On appeal, Blackledge argues that the district court clearly erred in failing to account for Dr. Wood's testimony about the unreliability of recidivism predictions for offenders over the age of 70. However, in citing Wooden, the district court demonstrated that it credited the more nuanced approach of the Government's experts, who found that Blackledge's history and continued sexual fantasies about children overcame the inverse relationship between age and recidivism, over Dr. Wood's blanket rejection of these risk factors. Blackledge also contends that the court relied too heavily on his criminal history in concluding that he lacked volitional control. However, “consideration of the nature of [an inmate's] prior crimes provides a critical part of the answer” to the volitional control inquiry. Wooden, 693 F.3d at 458. According due deference to the district court's assessment of the evidence, we will not second-guess the weight given to Blackledge's criminal history.5
Next, Blackledge assigns error to the district court's consideration of a study of elderly sex offenders that was not admitted into evidence. Under Fed. R. Evid. 703, an expert may “testify to opinions based on inadmissible evidence, including hearsay, if experts in the field reasonably rely on such evidence in forming their opinions.” United States v. Wood, 741 F.3d 417, 425 (4th Cir. 2013). Here, Dr. Zinik referenced the study in his written report, as well as during his testimony at trial, and the court, in its findings, alluded to the study in reviewing Dr. Zinik's conclusions about Blackledge. Contrary to Blackledge's argument, the court did not treat the study as evidence, but rather used it to explain part of the foundation of Dr. Zinik's opinion. Thus, we observe no error in the court's mention of this study.
Finally, Blackledge contends that his civil commitment violates the Ex Post Facto Clause. However, this challenge is foreclosed by our holding in United States v. Timms, 664 F.3d 436, 455-56 (4th Cir. 2012).
Accordingly, we affirm the judgment of the district court. We dispense with oral argument because the facts and legal contentions are adequately presented in the materials before this court and argument would not aid the decisional process.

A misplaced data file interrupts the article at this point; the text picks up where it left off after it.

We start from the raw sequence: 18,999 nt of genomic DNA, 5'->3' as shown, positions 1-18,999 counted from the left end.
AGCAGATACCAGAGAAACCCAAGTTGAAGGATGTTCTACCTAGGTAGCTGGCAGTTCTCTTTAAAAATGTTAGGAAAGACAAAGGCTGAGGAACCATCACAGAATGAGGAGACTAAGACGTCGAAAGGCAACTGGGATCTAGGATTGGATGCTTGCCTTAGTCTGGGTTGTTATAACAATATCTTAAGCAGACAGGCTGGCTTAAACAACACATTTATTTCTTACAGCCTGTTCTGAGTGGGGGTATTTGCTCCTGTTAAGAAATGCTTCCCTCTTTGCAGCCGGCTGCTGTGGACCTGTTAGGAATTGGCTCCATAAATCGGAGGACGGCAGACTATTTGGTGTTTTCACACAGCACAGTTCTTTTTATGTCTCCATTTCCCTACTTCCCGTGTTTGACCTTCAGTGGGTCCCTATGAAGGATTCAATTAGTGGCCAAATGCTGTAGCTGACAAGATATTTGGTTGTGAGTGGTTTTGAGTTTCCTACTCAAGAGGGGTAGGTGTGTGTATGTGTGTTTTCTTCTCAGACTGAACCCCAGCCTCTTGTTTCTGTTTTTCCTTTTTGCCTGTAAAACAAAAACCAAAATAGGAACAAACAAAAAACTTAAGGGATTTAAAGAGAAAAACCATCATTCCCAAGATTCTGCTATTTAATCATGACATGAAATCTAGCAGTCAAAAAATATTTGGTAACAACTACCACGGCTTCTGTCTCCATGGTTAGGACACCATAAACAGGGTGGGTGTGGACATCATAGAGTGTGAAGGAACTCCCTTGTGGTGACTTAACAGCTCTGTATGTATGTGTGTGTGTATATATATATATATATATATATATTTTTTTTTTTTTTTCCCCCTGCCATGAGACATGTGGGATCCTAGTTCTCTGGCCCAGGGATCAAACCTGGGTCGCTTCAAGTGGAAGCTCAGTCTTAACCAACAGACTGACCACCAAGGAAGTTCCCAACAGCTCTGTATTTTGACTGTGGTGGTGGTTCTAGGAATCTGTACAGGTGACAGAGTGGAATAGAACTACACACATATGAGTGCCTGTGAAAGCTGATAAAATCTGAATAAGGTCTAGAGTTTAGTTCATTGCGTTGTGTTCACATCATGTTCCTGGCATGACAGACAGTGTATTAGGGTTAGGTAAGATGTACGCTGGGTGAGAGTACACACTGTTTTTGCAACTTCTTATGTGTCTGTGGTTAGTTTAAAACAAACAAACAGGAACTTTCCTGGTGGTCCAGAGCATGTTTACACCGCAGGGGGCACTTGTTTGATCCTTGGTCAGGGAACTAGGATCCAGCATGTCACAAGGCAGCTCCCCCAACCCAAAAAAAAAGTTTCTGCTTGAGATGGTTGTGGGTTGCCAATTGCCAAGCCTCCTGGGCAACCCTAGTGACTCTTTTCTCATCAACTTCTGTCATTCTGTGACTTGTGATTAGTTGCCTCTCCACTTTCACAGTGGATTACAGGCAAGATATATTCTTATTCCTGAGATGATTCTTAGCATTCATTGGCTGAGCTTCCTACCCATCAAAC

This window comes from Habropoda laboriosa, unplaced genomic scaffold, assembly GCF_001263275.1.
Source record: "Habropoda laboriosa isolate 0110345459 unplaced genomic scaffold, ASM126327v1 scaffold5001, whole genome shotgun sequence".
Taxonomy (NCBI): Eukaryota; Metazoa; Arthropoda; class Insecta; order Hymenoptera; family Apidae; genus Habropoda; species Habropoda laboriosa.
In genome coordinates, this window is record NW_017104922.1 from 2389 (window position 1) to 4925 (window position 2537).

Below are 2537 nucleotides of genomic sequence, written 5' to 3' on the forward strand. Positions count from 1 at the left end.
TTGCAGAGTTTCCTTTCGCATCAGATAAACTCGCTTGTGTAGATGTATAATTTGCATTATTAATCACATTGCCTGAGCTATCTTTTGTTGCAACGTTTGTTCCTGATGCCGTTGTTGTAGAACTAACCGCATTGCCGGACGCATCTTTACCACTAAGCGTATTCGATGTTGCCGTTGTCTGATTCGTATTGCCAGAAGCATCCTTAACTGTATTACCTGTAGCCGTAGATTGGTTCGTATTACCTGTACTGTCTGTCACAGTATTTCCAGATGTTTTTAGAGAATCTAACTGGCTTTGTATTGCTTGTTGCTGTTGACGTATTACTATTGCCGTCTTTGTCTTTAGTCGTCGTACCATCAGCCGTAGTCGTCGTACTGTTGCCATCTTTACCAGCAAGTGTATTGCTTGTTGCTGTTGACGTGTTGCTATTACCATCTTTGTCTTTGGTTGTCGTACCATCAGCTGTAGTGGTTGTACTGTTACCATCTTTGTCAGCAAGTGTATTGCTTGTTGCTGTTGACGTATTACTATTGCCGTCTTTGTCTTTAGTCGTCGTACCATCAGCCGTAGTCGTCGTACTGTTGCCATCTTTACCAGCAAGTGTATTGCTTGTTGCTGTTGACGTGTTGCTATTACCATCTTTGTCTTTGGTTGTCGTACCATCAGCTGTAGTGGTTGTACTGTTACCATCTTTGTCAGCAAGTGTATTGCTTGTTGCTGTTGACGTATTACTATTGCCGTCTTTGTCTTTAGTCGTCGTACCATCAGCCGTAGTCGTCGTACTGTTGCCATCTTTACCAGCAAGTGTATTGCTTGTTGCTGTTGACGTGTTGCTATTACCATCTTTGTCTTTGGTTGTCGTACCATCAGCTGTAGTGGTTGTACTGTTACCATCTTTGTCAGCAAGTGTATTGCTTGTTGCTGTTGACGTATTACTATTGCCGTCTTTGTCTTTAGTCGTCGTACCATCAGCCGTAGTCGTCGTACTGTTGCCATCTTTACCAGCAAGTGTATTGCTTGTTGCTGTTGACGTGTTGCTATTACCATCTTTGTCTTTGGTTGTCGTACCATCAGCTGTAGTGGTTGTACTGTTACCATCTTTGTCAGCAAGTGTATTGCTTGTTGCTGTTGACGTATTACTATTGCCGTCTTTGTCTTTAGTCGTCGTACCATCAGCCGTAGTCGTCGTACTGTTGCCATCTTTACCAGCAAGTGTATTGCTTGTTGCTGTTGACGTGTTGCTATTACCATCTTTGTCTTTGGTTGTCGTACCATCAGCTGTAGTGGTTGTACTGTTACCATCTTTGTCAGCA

1. We reversed the district court's previous civil commitment order after concluding that the court abused its discretion in denying Blackledge's counsel's request to withdraw from representation. United States v. Blackledge, 751 F.3d 188 (4th Cir. 2014).
2. As to the prior conduct prong, Blackledge was convicted of a sexually-motivated murder in 1960, as well as various child pornography offenses in 1986. In 2005, Blackledge was sentenced to six years' imprisonment for supervision violations after he admitted accessing child pornography and sending nude images of himself to underage girls. Blackledge was serving this six-year prison term at the time the Government moved to certify him as a sexually dangerous person. As to the serious mental illness prong, each expert diagnosed Blackledge with some form of pedophilic disorder, and the court concluded that clear and convincing evidence supported this diagnosis.
3. Citations to “J.A.” refer to the Joint Appendix filed by the parties in this appeal.
4. The district court also relied on precertification forensic reports authored by Dr. Tanya Cunic, who interviewed Blackledge in 2009. Dr. Cunic noted that research suggested that individuals over age 60 have lower rates of recidivism, but reasoned that Blackledge was not on this trajectory because his last offense occurred at age 59. After analyzing various risk factors, Dr. Cunic concluded that Blackledge was highly likely to continue sexually abusing children.
5. Blackledge also argues that the district court improperly resolved conflicting testimony about whether he suffers from mild schizotypal personality disorder, which, according to Dr. Wood, is associated with traits that indicate a lower risk of recidivism. Dr. North disputed Dr. Wood's diagnosis of schizotypal personality disorder because Blackledge had never received this diagnosis in his numerous prior evaluations, it would be unusual for Blackledge to develop a new personality disorder at his age, and Blackledge did not exhibit the rigid personality associated with schizotypal individuals. Although the court found Dr. North's testimony on this point more credible, the record reflects that Blackledge actually received this same diagnosis from another doctor roughly a year before Dr. Wood's diagnosis. Given that Dr. North provided two other sound bases for his opinion, we conclude that the court did not clearly err in crediting Dr. North's opinion.